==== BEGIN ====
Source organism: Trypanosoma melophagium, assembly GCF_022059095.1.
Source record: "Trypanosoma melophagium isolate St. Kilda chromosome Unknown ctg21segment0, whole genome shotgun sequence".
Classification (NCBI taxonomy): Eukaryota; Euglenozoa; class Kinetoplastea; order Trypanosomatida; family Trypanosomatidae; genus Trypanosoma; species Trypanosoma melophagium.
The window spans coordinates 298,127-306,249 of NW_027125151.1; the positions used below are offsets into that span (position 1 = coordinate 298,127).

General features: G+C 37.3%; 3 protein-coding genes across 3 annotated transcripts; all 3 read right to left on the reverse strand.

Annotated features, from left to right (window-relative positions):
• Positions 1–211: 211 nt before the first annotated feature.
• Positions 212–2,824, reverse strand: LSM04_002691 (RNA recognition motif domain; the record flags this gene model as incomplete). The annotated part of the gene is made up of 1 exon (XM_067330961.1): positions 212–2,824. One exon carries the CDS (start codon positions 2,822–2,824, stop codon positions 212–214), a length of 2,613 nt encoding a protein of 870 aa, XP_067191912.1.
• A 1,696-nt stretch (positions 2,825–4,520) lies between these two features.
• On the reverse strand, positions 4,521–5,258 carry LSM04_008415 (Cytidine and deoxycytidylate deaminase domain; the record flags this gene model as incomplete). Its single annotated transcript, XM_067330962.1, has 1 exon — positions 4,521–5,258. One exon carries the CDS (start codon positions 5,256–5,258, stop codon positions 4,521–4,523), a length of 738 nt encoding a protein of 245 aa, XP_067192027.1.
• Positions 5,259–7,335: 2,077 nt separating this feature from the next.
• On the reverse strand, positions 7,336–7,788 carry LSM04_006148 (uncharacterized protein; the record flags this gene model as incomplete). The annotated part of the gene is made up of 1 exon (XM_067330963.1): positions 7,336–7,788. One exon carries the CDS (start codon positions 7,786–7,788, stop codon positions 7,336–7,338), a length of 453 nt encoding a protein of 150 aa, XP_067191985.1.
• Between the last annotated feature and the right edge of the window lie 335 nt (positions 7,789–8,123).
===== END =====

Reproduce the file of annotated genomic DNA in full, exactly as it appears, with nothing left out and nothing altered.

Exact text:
Source organism: Trypanosoma melophagium, assembly GCF_022059095.1.
Source record: "Trypanosoma melophagium isolate St. Kilda chromosome Unknown ctg21segment0, whole genome shotgun sequence".
Classification (NCBI taxonomy): Eukaryota; Euglenozoa; class Kinetoplastea; order Trypanosomatida; family Trypanosomatidae; genus Trypanosoma; species Trypanosoma melophagium.
The window spans coordinates 298,127-306,249 of NW_027125151.1; the positions used below are offsets into that span (position 1 = coordinate 298,127).

General features: G+C 37.3%; 3 protein-coding genes across 3 annotated transcripts; all 3 read right to left on the reverse strand.

Annotated features, from left to right (window-relative positions):
• Positions 1–211: 211 nt before the first annotated feature.
• Positions 212–2,824, reverse strand: LSM04_002691 (RNA recognition motif domain; the record flags this gene model as incomplete). The annotated part of the gene is made up of 1 exon (XM_067330961.1): positions 212–2,824. One exon carries the CDS (start codon positions 2,822–2,824, stop codon positions 212–214), a length of 2,613 nt encoding a protein of 870 aa, XP_067191912.1.
• A 1,696-nt stretch (positions 2,825–4,520) lies between these two features.
• On the reverse strand, positions 4,521–5,258 carry LSM04_008415 (Cytidine and deoxycytidylate deaminase domain; the record flags this gene model as incomplete). Its single annotated transcript, XM_067330962.1, has 1 exon — positions 4,521–5,258. One exon carries the CDS (start codon positions 5,256–5,258, stop codon positions 4,521–4,523), a length of 738 nt encoding a protein of 245 aa, XP_067192027.1.
• Positions 5,259–7,335: 2,077 nt separating this feature from the next.
• On the reverse strand, positions 7,336–7,788 carry LSM04_006148 (uncharacterized protein; the record flags this gene model as incomplete). The annotated part of the gene is made up of 1 exon (XM_067330963.1): positions 7,336–7,788. One exon carries the CDS (start codon positions 7,786–7,788, stop codon positions 7,336–7,338), a length of 453 nt encoding a protein of 150 aa, XP_067191985.1.
• Between the last annotated feature and the right edge of the window lie 335 nt (positions 7,789–8,123).